RBF was late on the scene; most of the better performing infrastructure assets had already been snapped up, repackaged and sold to wholesale funds.

GIF III remained open for 3 years but eventually was closed with only four assets in the portfolio. This signalled the end of an era for the famous Macquarie model

The price paid for the airport was 27 times EBITDA (which puts the EBITDA at about $13 million at the time of the sale negotiations in 2007, which seems about right seeing the 2008 EBITDA was $14.2 million as per the above table).

Other industry funds at the time were rumoured to place an upper value limit of 15 times EBITDA.

TGC paid almost twice as much as others were prepared to pay

RBF Annual Report lists the current value of all RBF’s investments ( see page 15-16 https://secure.superfacts.com/attachments/Form/RBF_AnnualReport2012.pdf). TGC is listed with a value of $110 million, an increase from the original $100 million but a fall of $4 million in the last year.

If a 50% share is worth $110 million, 100% must be worth $220 million. Given $208 million is owed to banks plus possibly another $70 million to bail out of an interest rate swap contract, the strip of bitumen with a few buildings at the end would have to sell for $500 million plus.

Hobart airport watchers were amazed that the book value of RBF’s share of the airport was still in excess of the bloated purchase price.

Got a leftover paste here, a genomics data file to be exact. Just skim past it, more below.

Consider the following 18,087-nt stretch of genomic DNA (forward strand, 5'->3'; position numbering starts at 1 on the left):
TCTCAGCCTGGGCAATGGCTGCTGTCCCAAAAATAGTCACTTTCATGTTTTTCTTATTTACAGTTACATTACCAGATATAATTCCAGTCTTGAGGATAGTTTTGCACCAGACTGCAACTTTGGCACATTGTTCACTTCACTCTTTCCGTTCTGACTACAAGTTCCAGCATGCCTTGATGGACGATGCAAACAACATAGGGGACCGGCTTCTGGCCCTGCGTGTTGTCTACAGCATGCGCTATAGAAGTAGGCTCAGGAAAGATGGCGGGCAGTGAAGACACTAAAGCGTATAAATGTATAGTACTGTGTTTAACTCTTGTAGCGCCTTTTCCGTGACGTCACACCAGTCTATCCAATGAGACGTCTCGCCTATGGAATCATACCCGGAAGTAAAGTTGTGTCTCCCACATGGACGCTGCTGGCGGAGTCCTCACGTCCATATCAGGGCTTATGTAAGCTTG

Not so said the Auditor General in his report dated 22 November 2012. Pages 12 and 253 of http://www.audit.tas.gov.au/publications/reports/report2/pdfs/2012agrv2.pdf discloses that RBF’s investment in the airport was written down by $50.5 million in 2011/12.

Who to believe? The RBF or the Auditor General? My money is on the latter. If correct, RBF’s detailed list of funds under management (FUM) is misleading. What other figures are wrong? Is the total correct? Are the Board going to table an addendum?

The recent wash up of the Centro case was a reminder to Directors to bring a switched on awareness to the Board table. How can a Director not notice that an investment that has just lost almost half its value is incorrectly listed in the Annual Report?

In summary, since acquisition over four years ago, new borrowings have been required to fund all new capex, only $1.5 million returned to owners, three quarters of the operating cash flow appropriated by the financiers by way of interest, management fees and swap payments with the balance saved for use as a part payment to financiers to help remove the onerous obligation of a 15 year swap agreement with 10 years to go.

Owning an asset with monopolistic characteristics and a lack of regulated prices is every rent seeker’s dream.

During the growth of the bubble economy and the subsequent post GFC aftermath, there are many examples of how all the rentier returns have, or will, end up in the pockets of the financiers.

The Hobart airport stitch up will become a case study for finance students in the future.

RBF were desperate to get a piece of the infrastructure action and they paid dearly for it.

For Macquarie Bank it must have been like stealing candy from a baby. They knew they were overpaying for the airport asset, but it wasn’t their money, so they weren’t concerned on that score. They make their money on the deal, the financing and the ongoing fees.

The higher the price the better.

Funds management is sometimes portrayed as a science, but it’s often a case of adhering to benchmarks, following the herd and making investment decisions on the basis that’s what everyone else is doing.

If the asset allocation consultant recommends a particular asset class and an investment banker reckons paying 27 times earnings and fixing an interest rate for 15 years is a good idea, then that’s what invariably happens.